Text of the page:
Berlin (AP) - An American missile strike killed five German militants Monday in the rugged
The attack, part of a recent spike in American drone strikes on Pakistan, came as Germany said it has "concrete evidence" that at least 70 Germans have undergone paramilitary training in Pakistan and Afghanistan, and about a third have returned to Germany.
Authorities across Europe have heightened security at airports and other travel hubs as well as at main tourist attractions following the
Police officers with sniffer dogs patrolled subways in
The terror cell said to be behind the
A German Foreign Ministry spokesman said Monday that his office was checking the report of the latest killings. He declined to be named in keeping with policy.
However, the German police agency responsible for terrorism investigations, the Federal Criminal Police Office, said as many as 220 people have traveled from Germany to Pakistan and Afghanistan for paramilitary training, and at least 70 have received it. A Pakistani intelligence official last week said there are believed to be around 60 Germans in
Despite the growing evidence of a terror plot,
The threat is being viewed differently by Washington and European capitals, and some analysts said it was a matter of approach. Such differences have played out repeatedly in the years since the 9/11 attacks on the
British intelligence prefers to keep targets under surveillance as they plan attacks, often waiting until the final stages to intervene -- hoping to gather evidence and to gain information about contacts in
"That cuts significantly too close to the bone for the
"After 9/11 there were almost daily warnings of new threats in the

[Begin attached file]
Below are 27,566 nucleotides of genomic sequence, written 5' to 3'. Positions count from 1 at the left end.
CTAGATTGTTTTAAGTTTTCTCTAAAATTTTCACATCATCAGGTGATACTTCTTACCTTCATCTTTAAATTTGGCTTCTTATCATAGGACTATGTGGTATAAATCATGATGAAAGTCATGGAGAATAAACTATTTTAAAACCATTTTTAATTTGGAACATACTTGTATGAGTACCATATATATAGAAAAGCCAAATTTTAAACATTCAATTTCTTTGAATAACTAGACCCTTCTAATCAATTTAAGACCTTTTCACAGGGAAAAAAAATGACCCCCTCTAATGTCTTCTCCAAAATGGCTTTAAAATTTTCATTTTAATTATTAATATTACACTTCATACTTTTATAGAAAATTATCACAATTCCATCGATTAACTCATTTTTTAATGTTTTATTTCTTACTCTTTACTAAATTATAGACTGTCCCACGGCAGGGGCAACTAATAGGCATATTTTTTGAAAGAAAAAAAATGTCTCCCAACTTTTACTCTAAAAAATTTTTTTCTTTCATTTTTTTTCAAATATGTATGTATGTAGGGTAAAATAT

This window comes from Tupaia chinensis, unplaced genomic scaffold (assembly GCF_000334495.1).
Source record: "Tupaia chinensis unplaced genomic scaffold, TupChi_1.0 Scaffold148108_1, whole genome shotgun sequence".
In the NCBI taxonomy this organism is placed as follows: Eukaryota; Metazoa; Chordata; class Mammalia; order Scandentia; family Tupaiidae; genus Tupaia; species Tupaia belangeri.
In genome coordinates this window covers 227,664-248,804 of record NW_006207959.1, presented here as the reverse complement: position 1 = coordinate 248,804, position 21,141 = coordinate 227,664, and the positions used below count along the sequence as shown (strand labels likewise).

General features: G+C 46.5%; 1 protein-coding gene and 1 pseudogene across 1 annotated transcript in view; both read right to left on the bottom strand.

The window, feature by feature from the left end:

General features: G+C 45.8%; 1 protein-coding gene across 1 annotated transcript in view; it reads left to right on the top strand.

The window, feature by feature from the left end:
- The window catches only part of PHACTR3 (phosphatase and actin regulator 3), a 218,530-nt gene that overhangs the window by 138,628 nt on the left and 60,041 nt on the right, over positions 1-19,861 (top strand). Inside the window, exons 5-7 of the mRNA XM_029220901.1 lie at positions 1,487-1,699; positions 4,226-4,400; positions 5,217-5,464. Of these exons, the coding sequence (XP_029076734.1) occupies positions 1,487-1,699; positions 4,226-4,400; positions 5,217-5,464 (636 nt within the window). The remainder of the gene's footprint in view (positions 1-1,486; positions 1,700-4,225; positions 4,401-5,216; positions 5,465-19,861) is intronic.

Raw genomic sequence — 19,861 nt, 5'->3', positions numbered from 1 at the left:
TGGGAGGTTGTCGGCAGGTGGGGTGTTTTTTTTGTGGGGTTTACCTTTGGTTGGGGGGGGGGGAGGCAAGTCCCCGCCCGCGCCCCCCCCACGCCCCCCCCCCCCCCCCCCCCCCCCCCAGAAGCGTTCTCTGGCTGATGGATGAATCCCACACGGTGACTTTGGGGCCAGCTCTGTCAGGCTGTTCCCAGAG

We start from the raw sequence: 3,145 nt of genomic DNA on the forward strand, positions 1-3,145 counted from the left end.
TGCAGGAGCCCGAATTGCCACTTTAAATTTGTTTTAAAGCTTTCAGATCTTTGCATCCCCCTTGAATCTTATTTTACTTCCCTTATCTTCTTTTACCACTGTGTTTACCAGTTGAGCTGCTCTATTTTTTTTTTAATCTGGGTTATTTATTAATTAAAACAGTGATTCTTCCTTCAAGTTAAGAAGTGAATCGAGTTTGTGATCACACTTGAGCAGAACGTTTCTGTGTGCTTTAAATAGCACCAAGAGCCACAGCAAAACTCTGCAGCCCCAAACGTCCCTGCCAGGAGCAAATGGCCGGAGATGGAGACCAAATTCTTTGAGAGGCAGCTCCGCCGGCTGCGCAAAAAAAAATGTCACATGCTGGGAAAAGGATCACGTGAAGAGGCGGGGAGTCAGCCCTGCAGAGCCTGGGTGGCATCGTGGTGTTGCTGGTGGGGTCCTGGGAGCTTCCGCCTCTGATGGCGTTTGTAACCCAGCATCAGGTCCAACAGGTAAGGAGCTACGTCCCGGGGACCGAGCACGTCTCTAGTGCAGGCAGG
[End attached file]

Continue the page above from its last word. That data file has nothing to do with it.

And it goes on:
"We felt, having tracked intelligence over a lengthy period of time, it was appropriate to issue this alert at this moment," he said.
"We specifically have said continue with your travel plans, but just be cautious because we are aware of active plots against the
German Interior Minister Thomas de Maiziere insisted his nation had no concrete evidence of an imminent attack. "There is no reason to be alarmist at this time," de Maiziere said.
He said he had spoken with U.S. Homeland Security Secretary Janet Napolitano about the travel advisory and that it is not "in keeping with our assessment of the situation."
In a rare public speech last month, MI5 director general Jonathan Evans warned that the risk of attacks can never be completely eradicated.
"We appear increasingly to have imported from the American media the assumption that terrorism is 100 percent preventable and any incident that is not prevented is seen as a culpable government failure. This is a nonsensical way to consider terrorist risk," Evans said.
Many tourists said they planned to be vigilant but would not change their plans.
"I'm very happy to be here in
Hannah Haskins, an 18-year-old from
"I probably will be alert and it is going to be high on my mind, but it won't change my plans," she said.
"I will catch the subways, go to the museums and enjoy. There are so many threats and this one is very vague. There is always a threat, so what's the difference?"
Associated Press writers Asif Shahzad in Islamabad, Paisley Dodds and David Stringer in London, Juergen Baetz in Berlin Shino Yuasa in Tokyo, Eileen Sullivan and Matthew Lee in Washington, Jorge Sainz in Madrid and AP Television News reporter Nicolas Garriga in Paris contributed to this report.